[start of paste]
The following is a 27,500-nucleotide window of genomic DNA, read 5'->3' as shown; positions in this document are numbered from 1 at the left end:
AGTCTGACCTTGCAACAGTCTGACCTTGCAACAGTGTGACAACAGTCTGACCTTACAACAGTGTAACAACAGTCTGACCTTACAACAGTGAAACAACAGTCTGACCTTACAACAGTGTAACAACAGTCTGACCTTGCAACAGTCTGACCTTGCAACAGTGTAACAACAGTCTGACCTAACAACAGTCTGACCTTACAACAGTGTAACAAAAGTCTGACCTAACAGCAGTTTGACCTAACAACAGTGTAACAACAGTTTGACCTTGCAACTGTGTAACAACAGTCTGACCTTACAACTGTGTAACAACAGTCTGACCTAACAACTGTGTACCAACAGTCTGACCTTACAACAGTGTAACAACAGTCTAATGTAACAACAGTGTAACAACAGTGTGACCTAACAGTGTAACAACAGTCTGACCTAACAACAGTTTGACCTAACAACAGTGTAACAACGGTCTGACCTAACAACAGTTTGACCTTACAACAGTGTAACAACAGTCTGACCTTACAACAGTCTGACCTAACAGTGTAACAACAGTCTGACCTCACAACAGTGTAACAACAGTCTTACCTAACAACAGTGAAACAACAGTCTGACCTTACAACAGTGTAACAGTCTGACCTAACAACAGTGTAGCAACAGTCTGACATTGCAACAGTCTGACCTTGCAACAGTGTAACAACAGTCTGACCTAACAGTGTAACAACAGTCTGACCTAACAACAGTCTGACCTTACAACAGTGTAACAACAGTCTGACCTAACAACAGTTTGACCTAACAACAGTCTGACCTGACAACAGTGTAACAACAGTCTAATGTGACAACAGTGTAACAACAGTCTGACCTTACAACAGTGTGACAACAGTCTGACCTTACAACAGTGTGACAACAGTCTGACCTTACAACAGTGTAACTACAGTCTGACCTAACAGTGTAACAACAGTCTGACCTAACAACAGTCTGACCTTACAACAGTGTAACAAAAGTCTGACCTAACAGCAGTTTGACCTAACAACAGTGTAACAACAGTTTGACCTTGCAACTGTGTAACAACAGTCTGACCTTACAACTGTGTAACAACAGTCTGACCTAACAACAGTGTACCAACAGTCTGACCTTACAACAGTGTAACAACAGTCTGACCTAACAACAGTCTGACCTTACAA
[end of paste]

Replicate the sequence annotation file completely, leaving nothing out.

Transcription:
The following is a 27,500-nucleotide window of genomic DNA, read 5'->3' as shown; positions in this document are numbered from 1 at the left end:
AGTCTGACCTTGCAACAGTCTGACCTTGCAACAGTGTGACAACAGTCTGACCTTACAACAGTGTAACAACAGTCTGACCTTACAACAGTGAAACAACAGTCTGACCTTACAACAGTGTAACAACAGTCTGACCTTGCAACAGTCTGACCTTGCAACAGTGTAACAACAGTCTGACCTAACAACAGTCTGACCTTACAACAGTGTAACAAAAGTCTGACCTAACAGCAGTTTGACCTAACAACAGTGTAACAACAGTTTGACCTTGCAACTGTGTAACAACAGTCTGACCTTACAACTGTGTAACAACAGTCTGACCTAACAACTGTGTACCAACAGTCTGACCTTACAACAGTGTAACAACAGTCTAATGTAACAACAGTGTAACAACAGTGTGACCTAACAGTGTAACAACAGTCTGACCTAACAACAGTTTGACCTAACAACAGTGTAACAACGGTCTGACCTAACAACAGTTTGACCTTACAACAGTGTAACAACAGTCTGACCTTACAACAGTCTGACCTAACAGTGTAACAACAGTCTGACCTCACAACAGTGTAACAACAGTCTTACCTAACAACAGTGAAACAACAGTCTGACCTTACAACAGTGTAACAGTCTGACCTAACAACAGTGTAGCAACAGTCTGACATTGCAACAGTCTGACCTTGCAACAGTGTAACAACAGTCTGACCTAACAGTGTAACAACAGTCTGACCTAACAACAGTCTGACCTTACAACAGTGTAACAACAGTCTGACCTAACAACAGTTTGACCTAACAACAGTCTGACCTGACAACAGTGTAACAACAGTCTAATGTGACAACAGTGTAACAACAGTCTGACCTTACAACAGTGTGACAACAGTCTGACCTTACAACAGTGTGACAACAGTCTGACCTTACAACAGTGTAACTACAGTCTGACCTAACAGTGTAACAACAGTCTGACCTAACAACAGTCTGACCTTACAACAGTGTAACAAAAGTCTGACCTAACAGCAGTTTGACCTAACAACAGTGTAACAACAGTTTGACCTTGCAACTGTGTAACAACAGTCTGACCTTACAACTGTGTAACAACAGTCTGACCTAACAACAGTGTACCAACAGTCTGACCTTACAACAGTGTAACAACAGTCTGACCTAACAACAGTCTGACCTTACAA